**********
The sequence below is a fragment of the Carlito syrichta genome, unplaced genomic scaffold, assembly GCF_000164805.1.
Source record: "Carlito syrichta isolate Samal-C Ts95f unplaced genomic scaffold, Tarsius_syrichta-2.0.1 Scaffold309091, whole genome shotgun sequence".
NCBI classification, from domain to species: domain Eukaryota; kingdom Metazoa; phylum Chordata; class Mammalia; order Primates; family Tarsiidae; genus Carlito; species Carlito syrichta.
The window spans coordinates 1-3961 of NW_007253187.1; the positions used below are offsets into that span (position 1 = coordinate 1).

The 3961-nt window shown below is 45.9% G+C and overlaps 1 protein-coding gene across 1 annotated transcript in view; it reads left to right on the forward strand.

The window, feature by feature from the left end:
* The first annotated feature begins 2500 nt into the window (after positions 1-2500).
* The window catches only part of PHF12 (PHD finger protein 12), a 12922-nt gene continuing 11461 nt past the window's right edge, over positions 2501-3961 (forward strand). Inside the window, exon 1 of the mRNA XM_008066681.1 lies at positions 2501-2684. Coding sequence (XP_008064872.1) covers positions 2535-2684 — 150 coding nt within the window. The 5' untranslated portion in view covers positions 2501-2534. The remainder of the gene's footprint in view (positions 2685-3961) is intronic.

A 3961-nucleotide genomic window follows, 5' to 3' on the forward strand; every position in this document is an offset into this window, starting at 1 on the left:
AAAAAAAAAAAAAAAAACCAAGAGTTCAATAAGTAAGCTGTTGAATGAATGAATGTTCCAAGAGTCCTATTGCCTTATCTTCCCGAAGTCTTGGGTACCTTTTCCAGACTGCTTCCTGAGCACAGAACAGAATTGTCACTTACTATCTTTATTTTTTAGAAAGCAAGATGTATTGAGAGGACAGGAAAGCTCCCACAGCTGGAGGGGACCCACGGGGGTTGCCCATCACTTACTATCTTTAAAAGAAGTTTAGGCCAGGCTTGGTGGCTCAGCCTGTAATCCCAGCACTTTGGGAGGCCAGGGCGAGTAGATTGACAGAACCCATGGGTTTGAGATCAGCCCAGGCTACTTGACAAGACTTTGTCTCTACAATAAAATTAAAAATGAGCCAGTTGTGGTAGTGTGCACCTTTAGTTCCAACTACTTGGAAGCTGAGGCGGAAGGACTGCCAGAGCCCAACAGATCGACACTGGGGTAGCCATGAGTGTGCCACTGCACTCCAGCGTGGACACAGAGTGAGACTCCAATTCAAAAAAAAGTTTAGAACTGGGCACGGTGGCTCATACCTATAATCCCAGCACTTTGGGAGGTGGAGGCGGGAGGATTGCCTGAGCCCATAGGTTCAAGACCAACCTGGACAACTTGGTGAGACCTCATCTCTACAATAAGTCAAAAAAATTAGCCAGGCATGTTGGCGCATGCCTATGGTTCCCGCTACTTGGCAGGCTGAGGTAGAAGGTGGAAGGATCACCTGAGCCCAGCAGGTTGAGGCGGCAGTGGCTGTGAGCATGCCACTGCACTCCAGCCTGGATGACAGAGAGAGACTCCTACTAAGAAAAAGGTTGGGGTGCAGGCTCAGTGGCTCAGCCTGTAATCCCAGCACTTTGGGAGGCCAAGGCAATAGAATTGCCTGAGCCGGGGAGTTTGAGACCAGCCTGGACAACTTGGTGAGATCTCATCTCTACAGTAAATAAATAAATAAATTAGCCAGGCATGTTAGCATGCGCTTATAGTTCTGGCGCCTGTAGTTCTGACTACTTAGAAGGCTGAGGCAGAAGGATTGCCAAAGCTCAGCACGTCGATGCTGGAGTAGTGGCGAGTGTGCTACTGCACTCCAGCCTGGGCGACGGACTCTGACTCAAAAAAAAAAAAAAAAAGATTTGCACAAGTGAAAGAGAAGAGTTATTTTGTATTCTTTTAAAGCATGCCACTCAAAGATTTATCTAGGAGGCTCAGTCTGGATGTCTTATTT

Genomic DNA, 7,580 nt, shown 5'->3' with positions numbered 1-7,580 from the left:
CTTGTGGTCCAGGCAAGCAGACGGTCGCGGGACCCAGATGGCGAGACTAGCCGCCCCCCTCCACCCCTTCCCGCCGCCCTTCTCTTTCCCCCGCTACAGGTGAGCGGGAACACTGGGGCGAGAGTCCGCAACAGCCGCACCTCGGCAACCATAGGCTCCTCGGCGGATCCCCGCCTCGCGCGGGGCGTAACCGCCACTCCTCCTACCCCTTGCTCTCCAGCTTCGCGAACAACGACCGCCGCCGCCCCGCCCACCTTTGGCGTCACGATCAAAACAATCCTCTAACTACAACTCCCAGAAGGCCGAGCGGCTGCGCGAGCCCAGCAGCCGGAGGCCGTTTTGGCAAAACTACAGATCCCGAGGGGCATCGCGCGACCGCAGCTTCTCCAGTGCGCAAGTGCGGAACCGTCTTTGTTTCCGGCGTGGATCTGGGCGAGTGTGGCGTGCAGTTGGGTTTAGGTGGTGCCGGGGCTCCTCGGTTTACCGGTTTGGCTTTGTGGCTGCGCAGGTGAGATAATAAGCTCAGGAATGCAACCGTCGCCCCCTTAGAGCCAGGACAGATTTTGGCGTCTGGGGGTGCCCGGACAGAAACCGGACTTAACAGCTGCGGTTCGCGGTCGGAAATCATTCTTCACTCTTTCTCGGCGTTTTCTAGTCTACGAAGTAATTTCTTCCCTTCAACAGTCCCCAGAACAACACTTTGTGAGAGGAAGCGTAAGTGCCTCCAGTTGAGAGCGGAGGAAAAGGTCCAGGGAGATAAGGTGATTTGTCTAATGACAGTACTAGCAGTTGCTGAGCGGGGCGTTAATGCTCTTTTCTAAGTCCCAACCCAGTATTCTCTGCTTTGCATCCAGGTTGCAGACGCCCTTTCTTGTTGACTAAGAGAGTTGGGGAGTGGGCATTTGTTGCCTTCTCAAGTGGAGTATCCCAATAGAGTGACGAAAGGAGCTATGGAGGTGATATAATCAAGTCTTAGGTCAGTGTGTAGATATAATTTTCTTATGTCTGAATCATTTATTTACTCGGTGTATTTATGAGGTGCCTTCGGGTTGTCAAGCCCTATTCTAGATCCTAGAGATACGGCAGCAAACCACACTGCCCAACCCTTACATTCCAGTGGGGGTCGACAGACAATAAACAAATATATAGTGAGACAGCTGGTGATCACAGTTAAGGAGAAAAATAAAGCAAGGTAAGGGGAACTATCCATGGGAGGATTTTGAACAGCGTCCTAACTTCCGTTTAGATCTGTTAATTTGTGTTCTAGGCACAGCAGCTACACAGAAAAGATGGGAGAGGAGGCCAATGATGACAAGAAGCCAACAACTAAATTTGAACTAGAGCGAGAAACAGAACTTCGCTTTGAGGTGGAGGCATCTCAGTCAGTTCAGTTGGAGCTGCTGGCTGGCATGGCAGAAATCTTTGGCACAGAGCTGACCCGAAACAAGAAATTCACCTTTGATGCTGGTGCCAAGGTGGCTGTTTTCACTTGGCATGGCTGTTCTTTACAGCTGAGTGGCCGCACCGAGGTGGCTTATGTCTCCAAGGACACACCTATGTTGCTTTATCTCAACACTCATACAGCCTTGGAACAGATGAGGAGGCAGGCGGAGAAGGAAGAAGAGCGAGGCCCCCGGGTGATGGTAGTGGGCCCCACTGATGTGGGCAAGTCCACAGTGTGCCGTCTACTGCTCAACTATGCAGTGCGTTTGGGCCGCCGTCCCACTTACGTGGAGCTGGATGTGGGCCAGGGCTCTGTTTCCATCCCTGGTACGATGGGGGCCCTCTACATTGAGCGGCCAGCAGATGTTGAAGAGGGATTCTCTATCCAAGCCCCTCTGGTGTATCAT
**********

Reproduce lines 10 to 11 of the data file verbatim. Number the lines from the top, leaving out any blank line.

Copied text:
AAAAAAAAAAAAAAAAACCAAGAGTTCAATAAGTAAGCTGTTGAATGAATGAATGTTCCAAGAGTCCTATTGCCTTATCTTCCCGAAGTCTTGGGTACCTTTTCCAGACTGCTTCCTGAGCACAGAACAGAATTGTCACTTACTATCTTTATTTTTTAGAAAGCAAGATGTATTGAGAGGACAGGAAAGCTCCCACAGCTGGAGGGGACCCACGGGGGTTGCCCATCACTTACTATCTTTAAAAGAAGTTTAGGCCAGGCTTGGTGGCTCAGCCTGTAATCCCAGCACTTTGGGAGGCCAGGGCGAGTAGATTGACAGAACCCATGGGTTTGAGATCAGCCCAGGCTACTTGACAAGACTTTGTCTCTACAATAAAATTAAAAATGAGCCAGTTGTGGTAGTGTGCACCTTTAGTTCCAACTACTTGGAAGCTGAGGCGGAAGGACTGCCAGAGCCCAACAGATCGACACTGGGGTAGCCATGAGTGTGCCACTGCACTCCAGCGTGGACACAGAGTGAGACTCCAATTCAAAAAAAAGTTTAGAACTGGGCACGGTGGCTCATACCTATAATCCCAGCACTTTGGGAGGTGGAGGCGGGAGGATTGCCTGAGCCCATAGGTTCAAGACCAACCTGGACAACTTGGTGAGACCTCATCTCTACAATAAGTCAAAAAAATTAGCCAGGCATGTTGGCGCATGCCTATGGTTCCCGCTACTTGGCAGGCTGAGGTAGAAGGTGGAAGGATCACCTGAGCCCAGCAGGTTGAGGCGGCAGTGGCTGTGAGCATGCCACTGCACTCCAGCCTGGATGACAGAGAGAGACTCCTACTAAGAAAAAGGTTGGGGTGCAGGCTCAGTGGCTCAGCCTGTAATCCCAGCACTTTGGGAGGCCAAGGCAATAGAATTGCCTGAGCCGGGGAGTTTGAGACCAGCCTGGACAACTTGGTGAGATCTCATCTCTACAGTAAATAAATAAATAAATTAGCCAGGCATGTTAGCATGCGCTTATAGTTCTGGCGCCTGTAGTTCTGACTACTTAGAAGGCTGAGGCAGAAGGATTGCCAAAGCTCAGCACGTCGATGCTGGAGTAGTGGCGAGTGTGCTACTGCACTCCAGCCTGGGCGACGGACTCTGACTCAAAAAAAAAAAAAAAAAGATTTGCACAAGTGAAAGAGAAGAGTTATTTTGTATTCTTTTAAAGCATGCCACTCAAAGATTTATCTAGGAGGCTCAGTCTGGATGTCTTATTT

Genomic DNA, 7,580 nt, shown 5'->3' with positions numbered 1-7,580 from the left: